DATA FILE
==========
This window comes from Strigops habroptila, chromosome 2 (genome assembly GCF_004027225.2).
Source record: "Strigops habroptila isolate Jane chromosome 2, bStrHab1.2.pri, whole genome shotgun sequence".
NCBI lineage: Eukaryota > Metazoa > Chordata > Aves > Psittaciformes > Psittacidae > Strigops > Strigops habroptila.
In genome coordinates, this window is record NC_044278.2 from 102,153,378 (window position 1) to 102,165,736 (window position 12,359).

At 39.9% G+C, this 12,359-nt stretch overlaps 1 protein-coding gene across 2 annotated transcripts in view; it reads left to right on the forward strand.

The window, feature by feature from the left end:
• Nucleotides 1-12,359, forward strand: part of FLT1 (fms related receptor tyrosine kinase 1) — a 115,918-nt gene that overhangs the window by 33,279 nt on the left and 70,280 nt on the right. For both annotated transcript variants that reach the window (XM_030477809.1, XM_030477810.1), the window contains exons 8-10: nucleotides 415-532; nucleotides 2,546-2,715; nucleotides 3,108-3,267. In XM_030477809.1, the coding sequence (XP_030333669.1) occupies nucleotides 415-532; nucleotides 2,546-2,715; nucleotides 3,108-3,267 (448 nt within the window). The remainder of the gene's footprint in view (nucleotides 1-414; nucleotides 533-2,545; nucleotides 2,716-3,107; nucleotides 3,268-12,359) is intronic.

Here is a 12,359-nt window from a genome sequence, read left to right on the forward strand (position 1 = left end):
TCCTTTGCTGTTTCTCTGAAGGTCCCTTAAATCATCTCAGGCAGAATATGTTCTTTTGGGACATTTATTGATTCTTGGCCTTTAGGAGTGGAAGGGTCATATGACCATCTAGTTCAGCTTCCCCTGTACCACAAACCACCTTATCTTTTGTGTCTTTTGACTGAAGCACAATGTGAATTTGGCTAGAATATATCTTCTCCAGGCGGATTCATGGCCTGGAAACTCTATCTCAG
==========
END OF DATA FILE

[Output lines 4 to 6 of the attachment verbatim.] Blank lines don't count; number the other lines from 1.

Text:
In genome coordinates, this window is record NC_044278.2 from 102,153,378 (window position 1) to 102,165,736 (window position 12,359).

At 39.9% G+C, this 12,359-nt stretch overlaps 1 protein-coding gene across 2 annotated transcripts in view; it reads left to right on the forward strand.

The window, feature by feature from the left end: